Theater and acting helped me change my center of self-worth. I was desperate for substance and creativity as opposed to surface appearance. I learned to work in a company, a group, be a part of a whole, and be proud of my talent and hard work instead of my blonde hair and athletic body. I got my worth back.

And now, full circle. In “Scream at the Devil” I play a schizophrenic who is anything but concerned about her looks. She recedes into madness until she’s terrified by every sound and flash of light, and that is what’s important.

“Scream at the Devil” opens Oct 24th at the North Hollywood Laemmle, and plays through Halloween. If you want to check out the theatre page and watch the trailer to see just how far down I can get, here you go— http://www.laemmle.com/films/38650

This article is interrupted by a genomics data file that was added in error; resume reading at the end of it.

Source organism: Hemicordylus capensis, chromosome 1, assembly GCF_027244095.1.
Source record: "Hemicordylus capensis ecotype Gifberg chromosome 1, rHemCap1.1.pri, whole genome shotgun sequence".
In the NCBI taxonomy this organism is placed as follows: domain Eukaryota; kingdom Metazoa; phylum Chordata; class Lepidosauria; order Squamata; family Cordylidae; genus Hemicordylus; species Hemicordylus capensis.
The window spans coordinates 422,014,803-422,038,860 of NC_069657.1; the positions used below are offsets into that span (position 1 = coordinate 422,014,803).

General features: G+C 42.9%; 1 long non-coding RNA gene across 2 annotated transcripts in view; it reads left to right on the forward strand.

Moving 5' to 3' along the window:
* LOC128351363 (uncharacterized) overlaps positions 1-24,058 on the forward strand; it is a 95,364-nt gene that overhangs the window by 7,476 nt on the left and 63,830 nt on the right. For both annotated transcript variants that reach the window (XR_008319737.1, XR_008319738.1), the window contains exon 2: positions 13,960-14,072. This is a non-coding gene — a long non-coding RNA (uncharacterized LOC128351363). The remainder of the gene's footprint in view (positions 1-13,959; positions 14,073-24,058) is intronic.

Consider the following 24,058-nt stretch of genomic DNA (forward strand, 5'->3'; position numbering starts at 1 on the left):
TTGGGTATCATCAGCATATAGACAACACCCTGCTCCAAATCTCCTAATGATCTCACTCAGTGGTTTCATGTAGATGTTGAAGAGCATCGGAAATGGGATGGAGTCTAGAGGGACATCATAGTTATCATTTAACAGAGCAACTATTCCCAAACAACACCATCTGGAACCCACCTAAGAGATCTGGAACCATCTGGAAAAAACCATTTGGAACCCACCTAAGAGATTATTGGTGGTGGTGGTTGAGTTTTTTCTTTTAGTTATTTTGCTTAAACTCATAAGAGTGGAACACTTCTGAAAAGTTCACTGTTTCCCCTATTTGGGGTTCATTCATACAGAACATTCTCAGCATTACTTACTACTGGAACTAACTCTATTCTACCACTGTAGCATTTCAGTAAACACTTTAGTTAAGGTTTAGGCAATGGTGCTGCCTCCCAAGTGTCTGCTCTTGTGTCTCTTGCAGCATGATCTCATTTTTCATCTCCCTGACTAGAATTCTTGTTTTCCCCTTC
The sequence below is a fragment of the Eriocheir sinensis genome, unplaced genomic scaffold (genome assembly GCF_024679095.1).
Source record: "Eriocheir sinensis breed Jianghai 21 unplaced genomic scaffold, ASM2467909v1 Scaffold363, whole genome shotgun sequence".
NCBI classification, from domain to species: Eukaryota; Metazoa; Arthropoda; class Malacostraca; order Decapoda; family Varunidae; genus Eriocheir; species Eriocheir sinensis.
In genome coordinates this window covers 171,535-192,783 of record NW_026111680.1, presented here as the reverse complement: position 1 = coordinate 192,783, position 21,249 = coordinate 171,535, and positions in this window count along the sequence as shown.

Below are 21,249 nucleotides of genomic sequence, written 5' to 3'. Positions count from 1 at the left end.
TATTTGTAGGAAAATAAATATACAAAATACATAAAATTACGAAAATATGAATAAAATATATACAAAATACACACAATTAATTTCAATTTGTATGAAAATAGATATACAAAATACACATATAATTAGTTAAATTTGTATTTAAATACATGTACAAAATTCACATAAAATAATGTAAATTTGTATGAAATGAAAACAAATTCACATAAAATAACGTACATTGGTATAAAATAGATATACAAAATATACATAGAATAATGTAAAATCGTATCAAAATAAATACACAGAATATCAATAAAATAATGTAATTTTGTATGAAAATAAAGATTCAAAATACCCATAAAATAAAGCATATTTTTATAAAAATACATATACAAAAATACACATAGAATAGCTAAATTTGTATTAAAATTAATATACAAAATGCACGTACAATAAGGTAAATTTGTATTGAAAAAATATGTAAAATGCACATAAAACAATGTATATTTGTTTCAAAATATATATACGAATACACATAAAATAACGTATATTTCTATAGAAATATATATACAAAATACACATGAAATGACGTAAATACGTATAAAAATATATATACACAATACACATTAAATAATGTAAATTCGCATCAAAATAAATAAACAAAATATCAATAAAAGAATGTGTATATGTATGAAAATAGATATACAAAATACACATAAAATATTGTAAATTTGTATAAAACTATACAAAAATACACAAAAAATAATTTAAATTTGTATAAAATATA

This character and her pain aren’t pretty, and that’s why I’m so proud of it.

And now I am happy.

Shari, October 9th, 2014

Life in General

The Shari Action Doll

 

Image
Here’s me in my NY modeling days. That’s Fifth Avenue I’m crawling across and a row of traffic coming right at me!! Let’s get Shari, she’ll do it!!

That’s me! ‘Shari Action’ is a nickname that a modeling friend gave me when I was sixteen. I was always moving, talking, jumping, taking chances, trying new things, and filled with energy. Always ready to try something new, and constantly busy creating or doing. Modeling was only fun when I got hang off the edge of a building or dance thru traffic on Fifth Avenue. (See above)